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A new reporting system for companies and financial institutions to tally their impact on land, water, biodiversity and other parts of the natural world will allow investors and regulators to finally get a full accounting of risks and benefits stemming from industrial operations, its developers said on Monday.

The Taskforce on Nature-related Financial Disclosures, or TNFD, released its final recommendations spelling out a standardized international framework that aims to present a full picture of what it calls “natural capital” – the value of the resources companies rely on to operate and the costs of disrupting them.

The system, which currently features 14 recommended disclosures, was developed by task force members representing more than US$20-trillion in assets. More than 200 companies – including several from Canada – have tested preliminary versions over the past two years. Full Canadian adoption, however, could be several years away.

The TNFD represents a major expansion of reporting for companies and financial institutions, which are already scrambling to catalogue climate and other non-financial items. Such data are increasingly seen as key to presenting a full spectrum of risks as climate-related disasters, including shoreline loss, floods, deforestation and wildfires, show an ever larger and more damaging set of variables to corporate health.

“The cash flows of business and finance depend on the flow of benefits that we receive from nature. Fresh water supply, pollination services from bees, the biomass from forests – these are the critical inputs that we receive into our business models through value chains, and ultimately the things that drive value in the economy and society,” TNFD executive director Tony Goldner told a media briefing.

The reporting system is designed to help companies compile data from an array of sources and disclose results through four categories: risks and opportunities to business as well as impact and dependencies on nature.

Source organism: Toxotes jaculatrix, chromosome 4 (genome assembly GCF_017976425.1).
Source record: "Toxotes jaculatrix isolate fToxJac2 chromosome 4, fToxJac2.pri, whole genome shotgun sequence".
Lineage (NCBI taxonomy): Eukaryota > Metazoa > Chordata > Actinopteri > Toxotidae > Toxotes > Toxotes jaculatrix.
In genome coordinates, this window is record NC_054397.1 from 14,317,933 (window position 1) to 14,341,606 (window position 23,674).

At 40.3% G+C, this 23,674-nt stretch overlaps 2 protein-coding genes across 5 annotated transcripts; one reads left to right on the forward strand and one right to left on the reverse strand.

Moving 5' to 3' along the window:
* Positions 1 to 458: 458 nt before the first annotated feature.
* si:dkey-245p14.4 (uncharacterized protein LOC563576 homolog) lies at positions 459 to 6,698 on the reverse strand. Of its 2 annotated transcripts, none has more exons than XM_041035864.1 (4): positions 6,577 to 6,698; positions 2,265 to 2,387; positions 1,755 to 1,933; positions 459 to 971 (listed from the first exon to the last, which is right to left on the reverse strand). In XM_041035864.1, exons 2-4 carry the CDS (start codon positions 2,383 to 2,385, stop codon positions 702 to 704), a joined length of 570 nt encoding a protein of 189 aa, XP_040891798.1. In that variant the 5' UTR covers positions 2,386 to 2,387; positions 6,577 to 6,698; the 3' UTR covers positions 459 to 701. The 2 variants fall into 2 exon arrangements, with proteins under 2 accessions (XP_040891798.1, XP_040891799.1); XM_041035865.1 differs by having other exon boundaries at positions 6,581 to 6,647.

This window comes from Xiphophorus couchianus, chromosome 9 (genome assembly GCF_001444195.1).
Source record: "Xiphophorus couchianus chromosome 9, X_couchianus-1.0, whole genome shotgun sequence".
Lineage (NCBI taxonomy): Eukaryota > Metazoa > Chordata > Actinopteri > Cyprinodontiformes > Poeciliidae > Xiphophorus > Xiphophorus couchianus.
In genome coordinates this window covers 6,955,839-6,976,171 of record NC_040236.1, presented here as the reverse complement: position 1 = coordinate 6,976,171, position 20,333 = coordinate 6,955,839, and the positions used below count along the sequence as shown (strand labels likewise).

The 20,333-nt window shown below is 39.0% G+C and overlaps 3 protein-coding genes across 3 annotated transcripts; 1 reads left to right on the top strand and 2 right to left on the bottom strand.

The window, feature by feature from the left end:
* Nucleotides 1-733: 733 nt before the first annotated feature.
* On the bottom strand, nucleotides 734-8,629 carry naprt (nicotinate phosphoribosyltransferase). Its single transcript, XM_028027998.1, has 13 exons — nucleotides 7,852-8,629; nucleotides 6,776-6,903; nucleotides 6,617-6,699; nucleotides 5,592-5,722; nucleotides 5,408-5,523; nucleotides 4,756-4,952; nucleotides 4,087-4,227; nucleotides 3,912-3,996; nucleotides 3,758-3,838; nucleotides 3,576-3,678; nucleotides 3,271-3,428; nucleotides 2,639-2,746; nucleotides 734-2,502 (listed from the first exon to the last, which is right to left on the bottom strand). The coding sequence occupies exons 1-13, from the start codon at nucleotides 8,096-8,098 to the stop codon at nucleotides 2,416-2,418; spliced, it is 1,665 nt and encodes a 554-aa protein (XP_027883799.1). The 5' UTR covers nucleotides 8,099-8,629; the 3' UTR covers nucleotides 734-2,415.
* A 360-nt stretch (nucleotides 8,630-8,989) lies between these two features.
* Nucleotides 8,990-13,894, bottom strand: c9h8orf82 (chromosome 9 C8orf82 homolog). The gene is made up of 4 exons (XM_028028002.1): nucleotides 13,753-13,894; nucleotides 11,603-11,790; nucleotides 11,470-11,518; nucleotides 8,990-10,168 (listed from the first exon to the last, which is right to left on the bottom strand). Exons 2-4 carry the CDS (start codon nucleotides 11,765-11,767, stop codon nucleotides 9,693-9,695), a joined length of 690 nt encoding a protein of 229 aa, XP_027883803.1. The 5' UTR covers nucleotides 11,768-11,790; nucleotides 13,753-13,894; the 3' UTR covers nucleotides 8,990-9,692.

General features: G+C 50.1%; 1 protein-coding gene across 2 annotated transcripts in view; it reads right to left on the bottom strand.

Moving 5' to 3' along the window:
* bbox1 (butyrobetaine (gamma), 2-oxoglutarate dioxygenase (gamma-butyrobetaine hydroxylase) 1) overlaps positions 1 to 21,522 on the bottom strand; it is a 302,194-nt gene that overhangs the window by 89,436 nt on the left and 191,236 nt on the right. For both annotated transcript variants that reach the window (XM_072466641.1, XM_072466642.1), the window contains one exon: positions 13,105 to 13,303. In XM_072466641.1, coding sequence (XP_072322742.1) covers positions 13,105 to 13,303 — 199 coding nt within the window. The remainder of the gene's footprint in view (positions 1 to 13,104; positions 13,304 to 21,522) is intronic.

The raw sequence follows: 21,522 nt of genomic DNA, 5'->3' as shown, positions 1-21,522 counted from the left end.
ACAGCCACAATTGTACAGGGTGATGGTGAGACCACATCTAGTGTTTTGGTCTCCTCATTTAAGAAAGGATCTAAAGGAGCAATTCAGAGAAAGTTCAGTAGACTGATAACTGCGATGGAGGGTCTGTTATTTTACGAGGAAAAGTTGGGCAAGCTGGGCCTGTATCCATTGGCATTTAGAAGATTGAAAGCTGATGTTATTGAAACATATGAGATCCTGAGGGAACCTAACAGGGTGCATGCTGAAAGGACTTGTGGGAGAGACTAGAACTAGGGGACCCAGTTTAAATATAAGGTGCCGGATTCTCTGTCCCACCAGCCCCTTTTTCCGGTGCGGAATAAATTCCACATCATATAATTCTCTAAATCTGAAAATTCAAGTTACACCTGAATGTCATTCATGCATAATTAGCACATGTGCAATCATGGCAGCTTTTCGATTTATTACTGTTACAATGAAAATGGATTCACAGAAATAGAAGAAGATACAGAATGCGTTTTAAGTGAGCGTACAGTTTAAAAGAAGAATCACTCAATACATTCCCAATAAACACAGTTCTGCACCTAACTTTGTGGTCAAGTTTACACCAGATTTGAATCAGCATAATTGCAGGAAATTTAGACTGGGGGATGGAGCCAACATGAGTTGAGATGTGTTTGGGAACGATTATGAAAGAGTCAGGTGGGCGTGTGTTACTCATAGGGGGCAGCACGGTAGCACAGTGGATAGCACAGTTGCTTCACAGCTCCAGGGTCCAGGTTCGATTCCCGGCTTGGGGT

Mr. Goldner cited growing interest among the world’s largest financial players in getting access to these data in standardized form. Norway’s sovereign wealth fund, asset manager BlackRock Inc. and Aviva, the insurer, all have nature-related factors as part of their own stewardship guidelines.

Global regulators, meanwhile, have also followed the evolution of the framework closely, after delegates to the United Nations biodiversity conference in Montreal last year resolved to start monitoring and assessing whether businesses and financial institutions were placing necessary value on nature.

The system takes its cue from the Task Force on Climate-related Financial Disclosures (TCFD), which launched in 2017 and is now in wide use around the world. TNFD developers said they are not advocating for it to be mandatory, but pointed out how regulatory bodies in some jurisdictions have formalized its climate-related counterpart as it became more widely adopted.

The framework will be aligned with the International Sustainability Standards Board, which has begun rolling out rules for standardized reporting of climate and other environmental and social data.

TC Energy Corp., Canadian Imperial Bank of Commerce, Bank of Montreal, Teck Resources Ltd., Agnico Eagle Mines Ltd., and the Canada Pension Plan Investment Board are among 27 Canadian organizations that have piloted the system.

CPA Canada, the accounting umbrella group, and the Institute of Sustainable Finance at Queen’s University’s Smith School of Business are conveners in the process, in charge of rolling out the framework for Canadian companies, governments and regulators. It is unlikely the TNFD will be put into wide use quickly in Canada, said Ryan Riordan, the Institute of Sustainable Finance’s research director.

“Most of the financial industry, including the regulators, are still working through how TCFD is going to apply, and when it’s going to apply,” he said in an interview. “So the first step is now just to recognize that natural assets are important.”

The process represents an opportunity for Canada’s resource-based economy whose reputation has been “put through the wringer” on the world stage because of the large and carbon-intensive oil and gas industry, Dr. Riordan said. “This is a chance for us to balance the scales a little bit with all of the natural assets that we have on the other side, and really project a more nuanced picture.”

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